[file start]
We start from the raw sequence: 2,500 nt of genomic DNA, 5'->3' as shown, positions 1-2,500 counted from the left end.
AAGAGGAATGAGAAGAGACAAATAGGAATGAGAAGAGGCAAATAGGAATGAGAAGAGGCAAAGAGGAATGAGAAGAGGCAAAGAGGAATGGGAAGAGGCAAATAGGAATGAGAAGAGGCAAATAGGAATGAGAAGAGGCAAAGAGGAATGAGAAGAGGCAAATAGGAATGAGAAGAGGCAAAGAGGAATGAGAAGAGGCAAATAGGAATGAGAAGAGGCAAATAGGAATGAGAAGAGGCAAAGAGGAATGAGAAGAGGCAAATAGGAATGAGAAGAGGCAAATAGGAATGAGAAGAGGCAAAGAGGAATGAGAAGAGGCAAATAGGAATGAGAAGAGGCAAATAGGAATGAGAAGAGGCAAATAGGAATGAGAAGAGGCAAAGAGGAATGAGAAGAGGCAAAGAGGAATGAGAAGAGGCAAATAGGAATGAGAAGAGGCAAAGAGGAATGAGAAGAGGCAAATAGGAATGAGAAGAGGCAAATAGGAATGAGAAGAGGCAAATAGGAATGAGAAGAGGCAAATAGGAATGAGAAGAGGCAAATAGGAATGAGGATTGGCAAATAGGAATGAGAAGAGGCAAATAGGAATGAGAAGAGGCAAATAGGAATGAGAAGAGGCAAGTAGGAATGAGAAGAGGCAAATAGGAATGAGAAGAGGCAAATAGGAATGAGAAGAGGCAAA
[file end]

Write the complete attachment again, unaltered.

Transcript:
We start from the raw sequence: 2,500 nt of genomic DNA, 5'->3' as shown, positions 1-2,500 counted from the left end.
AAGAGGAATGAGAAGAGACAAATAGGAATGAGAAGAGGCAAATAGGAATGAGAAGAGGCAAAGAGGAATGAGAAGAGGCAAAGAGGAATGGGAAGAGGCAAATAGGAATGAGAAGAGGCAAATAGGAATGAGAAGAGGCAAAGAGGAATGAGAAGAGGCAAATAGGAATGAGAAGAGGCAAAGAGGAATGAGAAGAGGCAAATAGGAATGAGAAGAGGCAAATAGGAATGAGAAGAGGCAAAGAGGAATGAGAAGAGGCAAATAGGAATGAGAAGAGGCAAATAGGAATGAGAAGAGGCAAAGAGGAATGAGAAGAGGCAAATAGGAATGAGAAGAGGCAAATAGGAATGAGAAGAGGCAAATAGGAATGAGAAGAGGCAAAGAGGAATGAGAAGAGGCAAAGAGGAATGAGAAGAGGCAAATAGGAATGAGAAGAGGCAAAGAGGAATGAGAAGAGGCAAATAGGAATGAGAAGAGGCAAATAGGAATGAGAAGAGGCAAATAGGAATGAGAAGAGGCAAATAGGAATGAGAAGAGGCAAATAGGAATGAGGATTGGCAAATAGGAATGAGAAGAGGCAAATAGGAATGAGAAGAGGCAAATAGGAATGAGAAGAGGCAAGTAGGAATGAGAAGAGGCAAATAGGAATGAGAAGAGGCAAATAGGAATGAGAAGAGGCAAA